The change column 394 indicates the difference between the baseline metric column 392 and the metric column 390 for at least one website visitation metric. In one embodiment, the calculated difference is shown both as a numeric value (e.g., dollars as shown in
The comparison area 382 displays a visual depiction of comparison data from the baseline date filter 350 and date filter areas 335 and/or the baseline segment filter 345 and segment filter areas 330. In one embodiment, the comparison area 382 visual depiction comprises a bar graph, as shown in
The user interface 305 shown in
In the example shown in
In any of the above-described interfaces 305, segment and date filters can be added thereto and/or removed there from.
The present invention has been described in particular detail with respect to one possible embodiment. Those of skill in the art will appreciate that the invention may be practiced in other embodiments. First, the particular naming of the components, capitalization of terms, the attributes, data structures, or any other programming or structural aspect is not mandatory or significant, and the mechanisms that implement the invention or its features may have different names, formats, or protocols. Further, the system may be implemented via a combination of hardware and software, as described, or entirely in hardware elements. Also, the particular division of functionality between the various system components described herein is merely exemplary, and not mandatory; functions performed by a single system component may instead be performed by multiple components, and functions performed by multiple components may instead performed by a single component.
Some portions of above description present the features of the present invention in terms of algorithms and symbolic representations of operations on information. These algorithmic descriptions and representations are the means used by those skilled in the data processing arts to most effectively convey the substance of their work to others skilled in the art. These operations, while described functionally or logically, are understood to be implemented by computer programs. Furthermore, it has also proven convenient at times, to refer to these arrangements of operations as modules or by functional names, without loss of generality.
Unless specifically stated otherwise as apparent from the above discussion, it is appreciated that throughout the description, discussions utilizing terms such as “determining” or “displaying” refer to the action and processes of a computer system, or similar electronic computing device, that manipulates and transforms data represented as physical (electronic) quantities within the computer system memories or registers or other such information storage, transmission or display devices.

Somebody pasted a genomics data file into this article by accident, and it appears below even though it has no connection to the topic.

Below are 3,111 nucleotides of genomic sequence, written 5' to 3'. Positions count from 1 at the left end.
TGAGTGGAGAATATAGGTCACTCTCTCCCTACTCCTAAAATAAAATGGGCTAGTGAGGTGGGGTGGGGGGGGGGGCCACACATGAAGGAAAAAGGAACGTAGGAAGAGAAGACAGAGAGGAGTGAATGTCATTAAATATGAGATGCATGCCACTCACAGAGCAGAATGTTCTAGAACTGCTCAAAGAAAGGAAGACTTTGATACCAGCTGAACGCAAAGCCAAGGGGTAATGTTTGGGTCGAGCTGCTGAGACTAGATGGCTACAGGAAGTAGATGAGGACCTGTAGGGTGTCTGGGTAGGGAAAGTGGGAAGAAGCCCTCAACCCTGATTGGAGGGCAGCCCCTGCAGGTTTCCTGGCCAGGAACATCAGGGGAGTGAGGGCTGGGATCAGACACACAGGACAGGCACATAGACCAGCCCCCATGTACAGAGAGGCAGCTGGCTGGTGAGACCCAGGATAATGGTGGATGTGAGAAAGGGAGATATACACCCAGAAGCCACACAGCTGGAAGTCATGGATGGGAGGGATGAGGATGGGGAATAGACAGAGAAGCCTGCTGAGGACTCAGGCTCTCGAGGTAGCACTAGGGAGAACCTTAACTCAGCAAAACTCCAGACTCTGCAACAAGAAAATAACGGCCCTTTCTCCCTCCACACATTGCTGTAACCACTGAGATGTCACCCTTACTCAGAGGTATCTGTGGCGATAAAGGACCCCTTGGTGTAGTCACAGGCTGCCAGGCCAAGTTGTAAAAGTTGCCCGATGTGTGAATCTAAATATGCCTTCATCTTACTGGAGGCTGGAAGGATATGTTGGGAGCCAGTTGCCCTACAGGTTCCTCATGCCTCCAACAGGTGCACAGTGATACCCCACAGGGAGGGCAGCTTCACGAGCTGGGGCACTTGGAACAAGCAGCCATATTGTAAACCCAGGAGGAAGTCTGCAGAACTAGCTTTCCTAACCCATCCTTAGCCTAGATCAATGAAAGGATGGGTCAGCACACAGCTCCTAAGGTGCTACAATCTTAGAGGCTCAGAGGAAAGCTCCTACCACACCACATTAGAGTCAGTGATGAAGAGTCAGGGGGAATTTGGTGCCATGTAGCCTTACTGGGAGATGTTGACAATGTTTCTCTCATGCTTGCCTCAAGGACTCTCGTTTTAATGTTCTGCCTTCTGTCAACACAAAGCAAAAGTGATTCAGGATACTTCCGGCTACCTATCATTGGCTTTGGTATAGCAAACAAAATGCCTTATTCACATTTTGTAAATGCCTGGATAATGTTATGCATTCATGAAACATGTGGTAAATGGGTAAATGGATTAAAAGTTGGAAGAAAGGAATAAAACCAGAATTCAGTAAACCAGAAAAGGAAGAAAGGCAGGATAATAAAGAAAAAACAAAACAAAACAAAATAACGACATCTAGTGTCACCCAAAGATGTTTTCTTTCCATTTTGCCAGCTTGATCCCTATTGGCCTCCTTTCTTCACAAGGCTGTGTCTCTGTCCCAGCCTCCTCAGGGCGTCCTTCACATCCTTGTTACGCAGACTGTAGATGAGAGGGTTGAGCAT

Certain aspects of the present invention include process steps and instructions described herein in the form of an algorithm. It should be noted that the process steps and instructions of the present invention could be embodied in software, firmware or hardware, and when embodied in software, could be downloaded to reside on and be operated from different platforms used by real time network operating systems.
The present invention also relates to an apparatus for performing the operations herein. This apparatus may be specially constructed for the required purposes, or it may include a general-purpose computer selectively activated or reconfigured by a computer program stored on a computer readable medium that can be accessed by the computer. Such a computer program may be stored in a computer readable storage medium, such as, but is not limited to, any type of disk including floppy disks, optical disks, CD-ROMs, magnetic-optical disks, read-only memories (ROMs), random access memories (RAMs), EPROMs, EEPROMs, magnetic or optical cards, application specific integrated circuits (ASICs), or any type of media suitable for storing electronic instructions, and each coupled to a computer system bus. Furthermore, the computers referred to in the specification may include a single processor or may be architectures employing multiple processor designs for increased computing capability.
The algorithms and operations presented herein are not inherently related to any particular computer or other apparatus. Various general-purpose systems may also be used with programs in accordance with the teachings herein, or it may prove convenient to construct more specialized apparatus to perform the required method steps. The required structure for a variety of these systems will be apparent to those of skill in the, along with equivalent variations. In addition, the present invention is not described with reference to any particular programming language. It is appreciated that a variety of programming languages may be used to implement the teachings of the present invention as described herein, and any references to specific languages are provided for invention of enablement and best mode of the present invention.
The present invention is well suited to a wide variety of computer network systems over numerous topologies. Within this field, the configuration and management of large networks include storage devices and computers that are communicatively coupled to dissimilar computers and storage devices over a network, such as the Internet.
Finally, it should be noted that the language used in the specification has been principally selected for readability and instructional purposes, and may not have been selected to delineate or circumscribe the inventive subject matter. Accordingly, the disclosure of the present invention is intended to be illustrative, but not limiting, of the scope of the invention, which is set forth in the following claims.
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|U.S. Classification||709/224, 707/E17.116, 709/223, 370/229, 707/999.1|
|International Classification||G06F15/173, G06F11/00, G06F7/00|
|Cooperative Classification||H04L43/06, G06F17/3089, H04L43/045, H04L43/067|
|European Classification||H04L43/06, H04L43/04A, G06F17/30W7|
|Sep 15, 2006||AS||Assignment|
Owner name: OMNITURE, INC., UTAH
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Effective date: 20060905
|Sep 23, 2008||CC||Certificate of correction|